Just cause eviction protections — City officials should enact “just cause” eviction policies that would provide greater protections for renters by limiting the grounds upon which a landlord may evict a tenant.

Eviction expungement — State and local officials should enact laws that allow courts to order expungement of an eviction record. Many landlords will not rent to people who have an eviction filed against them, the report states.

Require affordable housing in new developments — Louisville’s Land Development Code should require the development of affordable housing as a condition to the development of market-rate housing. City officials are working to revise the code in three phases that are expected to take up to two years.

Build public and affordable housing — Local, state and federal governments should commit to making meaningful investments in the production of housing dedicated to people with the lowest incomes. At the state level, officials should establish a state affordable housing tax credit, and at the city level, officials should increase funding for existing programs and agencies, such as the Louisville Affordable Housing Trust Fund.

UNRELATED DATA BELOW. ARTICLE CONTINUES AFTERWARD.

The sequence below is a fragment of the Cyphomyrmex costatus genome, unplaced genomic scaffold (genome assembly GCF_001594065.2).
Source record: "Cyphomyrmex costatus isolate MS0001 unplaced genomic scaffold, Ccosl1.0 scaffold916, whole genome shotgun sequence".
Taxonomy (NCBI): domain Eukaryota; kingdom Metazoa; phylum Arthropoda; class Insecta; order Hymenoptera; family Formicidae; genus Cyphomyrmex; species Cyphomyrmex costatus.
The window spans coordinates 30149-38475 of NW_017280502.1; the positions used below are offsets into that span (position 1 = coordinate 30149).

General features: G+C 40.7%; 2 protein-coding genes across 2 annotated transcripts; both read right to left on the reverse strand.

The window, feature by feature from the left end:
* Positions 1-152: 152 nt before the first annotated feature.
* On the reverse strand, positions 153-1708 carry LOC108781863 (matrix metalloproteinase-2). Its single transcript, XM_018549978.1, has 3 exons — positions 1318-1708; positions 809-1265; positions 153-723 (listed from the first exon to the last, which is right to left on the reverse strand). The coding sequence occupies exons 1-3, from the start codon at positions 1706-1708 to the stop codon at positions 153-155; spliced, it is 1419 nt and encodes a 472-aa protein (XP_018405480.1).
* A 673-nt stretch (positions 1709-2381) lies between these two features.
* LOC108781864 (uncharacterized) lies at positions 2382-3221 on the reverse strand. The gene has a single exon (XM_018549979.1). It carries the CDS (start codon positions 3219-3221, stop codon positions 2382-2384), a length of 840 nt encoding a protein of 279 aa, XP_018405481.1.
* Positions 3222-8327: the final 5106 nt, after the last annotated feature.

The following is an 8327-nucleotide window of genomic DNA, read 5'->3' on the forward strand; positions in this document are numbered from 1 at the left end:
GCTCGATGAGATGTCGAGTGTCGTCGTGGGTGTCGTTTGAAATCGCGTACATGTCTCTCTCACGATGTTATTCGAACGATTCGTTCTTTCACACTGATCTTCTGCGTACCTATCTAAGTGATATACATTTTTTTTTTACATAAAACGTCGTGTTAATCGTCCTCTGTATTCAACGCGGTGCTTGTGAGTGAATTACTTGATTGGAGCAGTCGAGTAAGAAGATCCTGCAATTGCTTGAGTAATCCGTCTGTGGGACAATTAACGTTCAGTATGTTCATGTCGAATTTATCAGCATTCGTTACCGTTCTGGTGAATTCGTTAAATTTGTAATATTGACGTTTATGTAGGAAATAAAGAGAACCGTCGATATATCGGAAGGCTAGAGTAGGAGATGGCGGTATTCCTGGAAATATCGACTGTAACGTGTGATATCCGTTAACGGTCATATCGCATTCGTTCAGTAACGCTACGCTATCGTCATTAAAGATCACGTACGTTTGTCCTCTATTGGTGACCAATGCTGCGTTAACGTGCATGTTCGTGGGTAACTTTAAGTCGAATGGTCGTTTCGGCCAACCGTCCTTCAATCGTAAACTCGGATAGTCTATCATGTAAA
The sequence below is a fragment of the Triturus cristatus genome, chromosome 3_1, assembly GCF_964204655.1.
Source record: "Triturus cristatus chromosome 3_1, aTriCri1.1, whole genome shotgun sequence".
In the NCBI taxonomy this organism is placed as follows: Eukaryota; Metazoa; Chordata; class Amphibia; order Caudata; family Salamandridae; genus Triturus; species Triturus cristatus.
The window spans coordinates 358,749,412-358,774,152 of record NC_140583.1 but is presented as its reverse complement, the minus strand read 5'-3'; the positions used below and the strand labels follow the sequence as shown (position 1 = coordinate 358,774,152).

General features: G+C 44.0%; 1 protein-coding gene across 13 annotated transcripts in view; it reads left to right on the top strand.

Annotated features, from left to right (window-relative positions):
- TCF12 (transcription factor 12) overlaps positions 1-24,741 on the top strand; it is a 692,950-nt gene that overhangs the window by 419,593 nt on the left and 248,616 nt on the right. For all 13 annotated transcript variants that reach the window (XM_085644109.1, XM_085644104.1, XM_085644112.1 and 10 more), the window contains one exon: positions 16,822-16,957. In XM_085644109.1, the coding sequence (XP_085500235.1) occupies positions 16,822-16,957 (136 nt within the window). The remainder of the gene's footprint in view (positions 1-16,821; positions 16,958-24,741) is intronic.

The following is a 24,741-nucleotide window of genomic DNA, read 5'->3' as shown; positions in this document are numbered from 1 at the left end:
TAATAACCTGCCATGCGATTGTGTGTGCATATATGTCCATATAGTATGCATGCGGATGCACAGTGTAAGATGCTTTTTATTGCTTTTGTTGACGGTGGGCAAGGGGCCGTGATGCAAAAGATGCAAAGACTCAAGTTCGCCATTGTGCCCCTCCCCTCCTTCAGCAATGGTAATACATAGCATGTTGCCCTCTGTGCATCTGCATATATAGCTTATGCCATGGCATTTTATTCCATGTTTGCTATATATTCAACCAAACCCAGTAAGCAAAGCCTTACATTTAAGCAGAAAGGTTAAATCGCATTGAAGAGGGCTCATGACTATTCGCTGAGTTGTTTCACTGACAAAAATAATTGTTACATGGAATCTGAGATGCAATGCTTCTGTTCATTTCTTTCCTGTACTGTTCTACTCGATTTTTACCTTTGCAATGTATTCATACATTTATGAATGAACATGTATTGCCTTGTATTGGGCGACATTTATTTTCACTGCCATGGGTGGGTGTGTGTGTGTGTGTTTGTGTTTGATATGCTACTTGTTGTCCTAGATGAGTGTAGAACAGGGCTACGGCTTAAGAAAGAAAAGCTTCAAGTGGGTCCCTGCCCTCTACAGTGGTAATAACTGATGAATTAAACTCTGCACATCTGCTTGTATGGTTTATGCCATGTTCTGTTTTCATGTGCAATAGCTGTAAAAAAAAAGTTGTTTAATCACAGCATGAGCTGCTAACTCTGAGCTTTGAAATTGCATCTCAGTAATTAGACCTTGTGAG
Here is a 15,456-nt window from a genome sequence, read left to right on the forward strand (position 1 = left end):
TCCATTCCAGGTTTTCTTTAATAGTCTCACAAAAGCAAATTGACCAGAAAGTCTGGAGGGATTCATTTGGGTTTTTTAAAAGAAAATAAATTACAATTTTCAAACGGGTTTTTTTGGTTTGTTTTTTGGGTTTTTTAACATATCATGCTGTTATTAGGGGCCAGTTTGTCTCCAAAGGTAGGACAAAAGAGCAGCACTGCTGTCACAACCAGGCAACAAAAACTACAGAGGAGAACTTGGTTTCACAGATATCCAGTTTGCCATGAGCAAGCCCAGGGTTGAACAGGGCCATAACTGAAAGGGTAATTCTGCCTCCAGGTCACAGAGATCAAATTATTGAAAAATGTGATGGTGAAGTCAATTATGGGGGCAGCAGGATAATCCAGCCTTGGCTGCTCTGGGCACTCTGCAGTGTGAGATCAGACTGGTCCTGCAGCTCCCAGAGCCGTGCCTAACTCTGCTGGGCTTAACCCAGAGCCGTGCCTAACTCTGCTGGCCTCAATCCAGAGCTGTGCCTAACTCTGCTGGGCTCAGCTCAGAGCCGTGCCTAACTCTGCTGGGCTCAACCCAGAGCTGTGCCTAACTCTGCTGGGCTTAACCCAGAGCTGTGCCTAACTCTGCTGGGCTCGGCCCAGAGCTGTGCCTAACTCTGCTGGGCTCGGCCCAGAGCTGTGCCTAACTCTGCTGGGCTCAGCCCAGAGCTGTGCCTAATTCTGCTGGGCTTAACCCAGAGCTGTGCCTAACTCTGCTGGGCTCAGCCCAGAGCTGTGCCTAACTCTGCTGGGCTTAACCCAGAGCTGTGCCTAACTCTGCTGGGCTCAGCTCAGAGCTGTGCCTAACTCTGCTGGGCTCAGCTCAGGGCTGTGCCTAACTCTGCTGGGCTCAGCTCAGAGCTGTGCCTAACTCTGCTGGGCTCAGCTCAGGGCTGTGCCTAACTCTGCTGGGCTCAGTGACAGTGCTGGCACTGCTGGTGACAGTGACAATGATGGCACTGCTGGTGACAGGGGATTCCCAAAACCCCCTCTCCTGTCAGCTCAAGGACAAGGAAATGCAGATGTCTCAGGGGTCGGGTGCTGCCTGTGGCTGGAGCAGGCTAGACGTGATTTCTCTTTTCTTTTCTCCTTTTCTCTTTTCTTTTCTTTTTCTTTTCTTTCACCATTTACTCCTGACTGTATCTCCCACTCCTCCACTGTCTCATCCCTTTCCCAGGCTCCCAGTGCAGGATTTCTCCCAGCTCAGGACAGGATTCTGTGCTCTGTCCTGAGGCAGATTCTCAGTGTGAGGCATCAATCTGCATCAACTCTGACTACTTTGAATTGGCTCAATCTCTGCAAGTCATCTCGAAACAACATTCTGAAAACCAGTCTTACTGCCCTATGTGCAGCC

Background:Housing disparities run deep for Black Louisville residents

Make home ownership more affordable — Private and public entities should support programs that help low-income families overcome wealth barriers and keep monthly mortgage payments low.

Support community land trusts — Community land trusts provide meaningful opportunities for low-income people to build equity through homeownership, while also allowing communities to retain control of the properties. Louisville announced plans to establish a community land trust in two predominantly Black neighborhoods earlier this year.

Focus interventions through a racial equity framework — Public and private entities should intentionally focus their housing intervention efforts around reducing racial and ethnic disparities.

To read the full report, visit

Credit: Bailey Loosemore/Courier Journal